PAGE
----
Built-In Self Diagnostics (BISD) solutions are now being merged with BIST solutions in order to satisfy the need for enabling the analysis of silicon issues that manifested in embedded memories. The BISD capabilities may include pattern and algorithm programmability, as well as the required logic, to enable observability. The combined BIST and BISD solution is flexible enough to enable an optimized go, no-go manufacturing test that will satisfy the needs of volume production and have the ability to control and isolate silicon issues, while providing a means to diagnose silicon issues.   

Combining a BIST solution with BISD capabilities for embedded memories may seem straight forward, but to create a solution that includes optimal features and is area efficient requires some knowledge and understanding of how to test and diagnose embedded memories. For these reasons, design and test engineers must consider several factors when selecting a combined BIST and BISD solution. The simplest form of a BISD solution can enable some form of bitmapping capability. This capability is usually sufficient when the strategy is to isolate stuck faults in memories.  However, studies have shown that more soft failures will appear in designs manufactured in 65-nanometer (nm) and below.  Soft failures are defined as failures that will sporadically appear only under certain operating conditions. 

A more advanced BISD engine and test strategy is required to enable isolation of soft failures, which comes at a slight penalty in area.  Therefore, design and test engineers must be given the flexibility to choose between a basic BISD engine and an advanced BISD engine in order to successfully optimize area and the overall product test strategy.

Virage Logic’s STAR Memory System™ is an embedded test and repair solution that gives users the option to select between a basic BISD engine, in conjunction with BIST, and an advanced BISD engine.  The basic engine offers the capability to modify the pattern and generate a bitmap, while the advanced engine allows users to manipulate the embedded SRAM in several ways to better isolate elusive faults.  For more information on the STAR Memory System, go to, or visit Virage Logic in booth #5578 at the Design Automation Conference in San Diego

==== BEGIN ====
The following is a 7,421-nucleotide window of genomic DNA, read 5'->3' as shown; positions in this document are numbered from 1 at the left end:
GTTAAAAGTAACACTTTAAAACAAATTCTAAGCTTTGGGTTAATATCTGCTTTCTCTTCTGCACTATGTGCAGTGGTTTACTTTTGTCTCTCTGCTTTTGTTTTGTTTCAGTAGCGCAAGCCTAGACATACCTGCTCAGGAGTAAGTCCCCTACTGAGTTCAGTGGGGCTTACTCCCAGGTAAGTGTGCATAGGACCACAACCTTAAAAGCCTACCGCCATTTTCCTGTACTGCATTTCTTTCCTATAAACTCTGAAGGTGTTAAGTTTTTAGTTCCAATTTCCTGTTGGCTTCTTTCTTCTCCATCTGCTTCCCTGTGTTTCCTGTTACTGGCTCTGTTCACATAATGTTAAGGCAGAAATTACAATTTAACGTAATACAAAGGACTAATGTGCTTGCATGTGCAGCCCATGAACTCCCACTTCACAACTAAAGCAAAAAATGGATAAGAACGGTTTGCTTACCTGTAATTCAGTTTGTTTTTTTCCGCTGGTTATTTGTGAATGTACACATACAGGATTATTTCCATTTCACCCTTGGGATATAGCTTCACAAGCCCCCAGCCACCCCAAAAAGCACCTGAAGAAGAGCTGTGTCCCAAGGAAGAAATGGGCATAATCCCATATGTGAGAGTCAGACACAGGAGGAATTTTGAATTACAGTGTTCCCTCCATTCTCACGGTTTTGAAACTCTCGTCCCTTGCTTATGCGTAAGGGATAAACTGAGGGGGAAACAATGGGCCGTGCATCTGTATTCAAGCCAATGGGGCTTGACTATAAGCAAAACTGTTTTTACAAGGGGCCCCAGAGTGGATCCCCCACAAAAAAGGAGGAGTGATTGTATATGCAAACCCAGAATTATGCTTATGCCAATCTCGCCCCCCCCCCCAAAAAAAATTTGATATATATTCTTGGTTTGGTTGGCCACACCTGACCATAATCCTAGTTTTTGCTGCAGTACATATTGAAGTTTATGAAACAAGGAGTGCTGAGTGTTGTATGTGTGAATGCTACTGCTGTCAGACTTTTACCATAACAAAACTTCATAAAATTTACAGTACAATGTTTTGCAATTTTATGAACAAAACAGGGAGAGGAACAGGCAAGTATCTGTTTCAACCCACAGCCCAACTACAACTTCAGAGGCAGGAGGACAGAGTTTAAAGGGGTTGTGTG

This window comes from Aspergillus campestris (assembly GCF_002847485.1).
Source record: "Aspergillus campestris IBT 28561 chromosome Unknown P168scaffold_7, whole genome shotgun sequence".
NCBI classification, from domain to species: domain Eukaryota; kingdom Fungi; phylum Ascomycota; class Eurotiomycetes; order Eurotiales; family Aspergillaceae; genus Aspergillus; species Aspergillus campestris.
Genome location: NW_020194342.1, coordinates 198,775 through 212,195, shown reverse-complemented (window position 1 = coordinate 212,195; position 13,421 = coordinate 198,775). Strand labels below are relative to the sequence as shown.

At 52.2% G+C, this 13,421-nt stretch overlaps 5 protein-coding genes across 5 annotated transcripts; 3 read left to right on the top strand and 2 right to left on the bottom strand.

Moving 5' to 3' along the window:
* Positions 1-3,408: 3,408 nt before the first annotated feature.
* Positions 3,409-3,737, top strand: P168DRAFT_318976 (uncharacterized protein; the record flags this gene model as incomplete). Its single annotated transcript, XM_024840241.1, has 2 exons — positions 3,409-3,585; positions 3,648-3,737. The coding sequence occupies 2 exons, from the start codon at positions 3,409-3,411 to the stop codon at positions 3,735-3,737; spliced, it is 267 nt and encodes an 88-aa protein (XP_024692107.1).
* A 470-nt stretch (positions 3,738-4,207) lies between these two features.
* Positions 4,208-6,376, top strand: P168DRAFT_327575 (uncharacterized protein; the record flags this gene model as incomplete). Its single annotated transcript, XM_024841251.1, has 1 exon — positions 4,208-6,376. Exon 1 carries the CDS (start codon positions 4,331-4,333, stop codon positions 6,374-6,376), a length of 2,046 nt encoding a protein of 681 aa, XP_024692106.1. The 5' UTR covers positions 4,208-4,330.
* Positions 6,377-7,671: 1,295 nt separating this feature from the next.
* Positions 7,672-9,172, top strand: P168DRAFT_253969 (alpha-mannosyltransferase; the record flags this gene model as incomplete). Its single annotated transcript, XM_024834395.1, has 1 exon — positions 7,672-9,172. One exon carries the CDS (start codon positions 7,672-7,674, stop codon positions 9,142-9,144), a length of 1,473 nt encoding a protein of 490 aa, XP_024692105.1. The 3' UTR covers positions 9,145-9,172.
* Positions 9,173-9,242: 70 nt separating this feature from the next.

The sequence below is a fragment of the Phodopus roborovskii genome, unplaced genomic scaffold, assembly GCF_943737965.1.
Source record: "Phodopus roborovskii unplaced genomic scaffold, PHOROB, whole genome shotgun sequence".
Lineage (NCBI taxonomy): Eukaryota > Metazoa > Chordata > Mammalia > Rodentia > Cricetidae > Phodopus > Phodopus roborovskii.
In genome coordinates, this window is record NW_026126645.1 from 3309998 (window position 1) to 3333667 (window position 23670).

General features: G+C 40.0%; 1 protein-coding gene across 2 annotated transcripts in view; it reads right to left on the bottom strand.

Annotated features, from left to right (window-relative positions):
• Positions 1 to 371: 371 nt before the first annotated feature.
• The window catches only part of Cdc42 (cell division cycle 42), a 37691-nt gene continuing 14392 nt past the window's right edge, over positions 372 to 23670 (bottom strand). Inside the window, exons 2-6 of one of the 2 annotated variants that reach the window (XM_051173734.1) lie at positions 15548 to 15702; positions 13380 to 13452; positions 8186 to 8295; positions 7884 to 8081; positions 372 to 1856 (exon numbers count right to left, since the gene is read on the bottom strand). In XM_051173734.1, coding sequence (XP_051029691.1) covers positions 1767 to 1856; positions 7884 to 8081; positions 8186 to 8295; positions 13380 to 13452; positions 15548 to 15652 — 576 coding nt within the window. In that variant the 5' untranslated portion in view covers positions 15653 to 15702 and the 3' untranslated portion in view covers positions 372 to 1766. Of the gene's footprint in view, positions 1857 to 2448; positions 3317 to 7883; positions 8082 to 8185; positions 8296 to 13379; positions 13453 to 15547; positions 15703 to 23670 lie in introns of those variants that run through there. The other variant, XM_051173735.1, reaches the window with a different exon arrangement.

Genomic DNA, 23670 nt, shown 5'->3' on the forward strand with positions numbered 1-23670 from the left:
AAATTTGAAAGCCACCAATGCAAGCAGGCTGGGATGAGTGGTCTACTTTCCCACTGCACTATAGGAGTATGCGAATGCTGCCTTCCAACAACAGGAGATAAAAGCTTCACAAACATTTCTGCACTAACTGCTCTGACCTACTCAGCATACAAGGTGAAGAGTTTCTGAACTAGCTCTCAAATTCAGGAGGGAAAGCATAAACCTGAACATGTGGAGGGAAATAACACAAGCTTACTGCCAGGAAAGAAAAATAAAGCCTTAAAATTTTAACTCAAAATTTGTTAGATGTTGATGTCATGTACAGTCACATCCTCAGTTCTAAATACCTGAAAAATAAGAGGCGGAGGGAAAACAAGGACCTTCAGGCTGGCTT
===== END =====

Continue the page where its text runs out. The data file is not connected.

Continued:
Since BIST, with the inclusion of BISD, is now playing a much larger role in the overall test strategy of today’s SoCs and the driving force is the need to ensure profitability in a very competitive industry, designers must better leverage the embedded testing of memories to help isolate issues that may occur in silicon. To enable BISD in an optimal fashion, the overall test strategy must be carefully evaluated and key decisions must be made in the design phase. This process requires the involvement of design and test engineering to ensure an optimal product strategy, which will ultimately lead to improved profitability.

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6/12 - 6/14
   Fundamentals of Random Vibration and Shock Testing, HALT, ESS, HASS
6/25 - 6/27
   Design for Testability and for Built-in Self Test
   Cost Effective Tests Using ATE, DFT and BIST
9/17 - 9/21
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   Semiconductor Wafer Test Workshop (SWTW 2007)
6/3 - 6/8
   IEEE MTT-S/International Microwave Symposium
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   44th Design Automation Conference
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   International High-Level Design, Validation and Test Workshop
11/11 - 11/13
   National Quality Education Conference
11/13 - 11/16
11/27 - 11/28
   TestForum 2007
12/5 - 12/6
   IP Based SoC Design Conference & Exhibition
4/1 - 4/3
   Printed Circuits Expo®, APEX® and the Designers Summit Conference
We now have 2491 test terms in our Test Definition section.